Photograph by Terry Travasso

It’s almost the end of the month and your credit card bill lands in your inbox. As you assess the damage, you quieten the reprimanding voice in your head. Your thoughts turn to the EMIs you’re yet to pay this month, the emergency fund you forgot to set up, and the tax filing you didn’t anticipate. Another email appears, announcing an end of season sale — you click, browse, contemplate; and against better judgement, you add to cart. 

Budgeting is a struggle for people across the world. It evokes such unpleasantness that we often quit the idea of budgeting before we’ve even made a budget. Rationally, we acknowledge the importance of a spending plan to track our income and expenses. It helps to manage cash flows better and efficiently allocate resources towards savings and investments. A budget gives you a holistic picture of where your money comes from and where it goes. Sounds like the solution to all your problems, doesn’t it? 

The thing about budgeting is that it sounds great in theory but is difficult to implement and sustain over a long time without an iron will and an almost Olympic discipline. You know what you should do (stick to the budget), but there’s so much to be enticed and entertained by. Indulging on impulse and losing track of budgets often leads to feelings of disappointment, shame, and hopelessness. The silver lining? You’re not alone!

Financial psychologist Dr Brad Klontz, in an article for CNBC, states that our brains are not wired to make sound financial decisions. Tracing our evolutionary history back to when humans lived nomadic lifestyles as hunters and gatherers, he explains, “Many of our chronic struggles with money make perfect sense when we picture ourselves in the environment for which our brains have been optimised — as a member of a small group of closely related migratory people in a world of scarcity and constant threat. […] They could only save what they could carry with them, and saving one of their most precious resources — food — was nearly impossible. It would quickly spoil. So, in evolutionary terms, it was much better for our ancestors to consume as much as they could as quickly as they could.” Intuitively, we are predisposed to consuming quickly instead of preserving for the future. Following through with a budget requires us to go against this instinct.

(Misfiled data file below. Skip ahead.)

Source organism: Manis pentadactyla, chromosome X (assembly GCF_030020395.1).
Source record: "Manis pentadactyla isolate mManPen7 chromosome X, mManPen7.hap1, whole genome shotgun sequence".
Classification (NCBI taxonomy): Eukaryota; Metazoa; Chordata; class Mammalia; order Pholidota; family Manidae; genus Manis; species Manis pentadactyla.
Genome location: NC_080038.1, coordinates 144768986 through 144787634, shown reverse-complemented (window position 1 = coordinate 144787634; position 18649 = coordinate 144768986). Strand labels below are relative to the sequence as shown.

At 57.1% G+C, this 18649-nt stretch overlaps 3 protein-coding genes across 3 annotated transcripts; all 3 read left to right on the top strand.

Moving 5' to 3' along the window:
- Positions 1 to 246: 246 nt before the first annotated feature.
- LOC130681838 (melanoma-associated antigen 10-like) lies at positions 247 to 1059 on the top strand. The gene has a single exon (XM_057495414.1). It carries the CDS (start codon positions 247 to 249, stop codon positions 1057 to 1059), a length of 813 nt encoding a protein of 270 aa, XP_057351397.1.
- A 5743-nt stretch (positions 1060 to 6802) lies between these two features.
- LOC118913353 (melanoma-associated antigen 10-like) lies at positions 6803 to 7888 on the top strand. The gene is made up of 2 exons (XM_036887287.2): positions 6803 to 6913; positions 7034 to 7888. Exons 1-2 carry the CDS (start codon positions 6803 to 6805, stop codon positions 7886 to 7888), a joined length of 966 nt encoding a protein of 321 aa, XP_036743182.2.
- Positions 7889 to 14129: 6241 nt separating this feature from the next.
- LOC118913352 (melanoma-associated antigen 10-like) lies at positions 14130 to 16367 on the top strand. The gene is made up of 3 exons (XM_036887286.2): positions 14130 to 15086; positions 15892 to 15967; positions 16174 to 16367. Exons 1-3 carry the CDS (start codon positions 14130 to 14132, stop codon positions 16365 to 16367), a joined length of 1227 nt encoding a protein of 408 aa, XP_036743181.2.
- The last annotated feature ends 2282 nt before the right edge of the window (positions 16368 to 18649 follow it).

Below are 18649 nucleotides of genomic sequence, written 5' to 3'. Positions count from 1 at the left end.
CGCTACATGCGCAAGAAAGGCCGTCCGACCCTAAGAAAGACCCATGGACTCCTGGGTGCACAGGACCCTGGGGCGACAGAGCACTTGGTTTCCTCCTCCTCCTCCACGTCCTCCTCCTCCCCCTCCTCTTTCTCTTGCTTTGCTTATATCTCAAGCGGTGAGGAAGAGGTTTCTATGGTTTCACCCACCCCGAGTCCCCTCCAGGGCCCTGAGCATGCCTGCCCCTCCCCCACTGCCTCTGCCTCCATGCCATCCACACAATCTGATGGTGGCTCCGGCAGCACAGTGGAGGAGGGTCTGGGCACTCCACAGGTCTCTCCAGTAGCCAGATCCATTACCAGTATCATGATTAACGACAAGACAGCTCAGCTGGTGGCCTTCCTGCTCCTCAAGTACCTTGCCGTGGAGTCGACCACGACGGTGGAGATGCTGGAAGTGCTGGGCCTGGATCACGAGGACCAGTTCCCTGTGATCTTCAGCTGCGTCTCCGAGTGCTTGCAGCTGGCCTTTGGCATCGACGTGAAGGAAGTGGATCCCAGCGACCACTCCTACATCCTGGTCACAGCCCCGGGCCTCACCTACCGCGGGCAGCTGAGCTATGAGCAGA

Since saving is a relatively new concept in the Anthropocene, we have to consciously resist instant gratification. So your goal could be to buy a car in a year’s time, but at some point your motivation may deflate and you might give into the temptation of buying yourself the new iPhone instead. With so many things grabbing our attention and tugging at our wants, it can be very tough to maintain self-control. Still, Dr Klontz believes that “overriding our natural impulses is needed to meet the financial demands of modern society, which require us to delay gratification, save money, and build wealth.”

In a pre-budget survey conducted by IANS in 2020, 65.8% of Indians said that they face difficulties in managing their daily expenses. Other surveys, as writer Anjani Trivedi points out in her column for Bloomberg, suggest that good financial health is closely linked to financial literacy, the levels of which are lower in Asia than in North America and the UK. Traditionally, Indians have veered towards hard assets like gold and property over more variable investments like stocks and bonds, and investing in these (more expensive) hard assets demanded more rigorous long-term financial planning to gather funds. Today, there is a generational shift in investing and motives for budgeting are also changing. Navigating these issues — by taking the onus to become more financially literate and inculcating a sense of discipline for budgeting — can prove challenging.

These days, with employment uncertainties on the rise and salaries reducing in value due to inflation, setting up a solid budget is essential for financial security — and it doesn’t have to be debilitating. Budgeting is a long-term, goal-oriented process that requires dedication, commitment, and discipline, but that doesn’t mandate punishing yourself in order to follow through with your plans. Starting small, going slow, and keeping wiggle room in our budgets helps us manage our cravings without losing sight of our aspirations. But most importantly, we must be gentler with ourselves.

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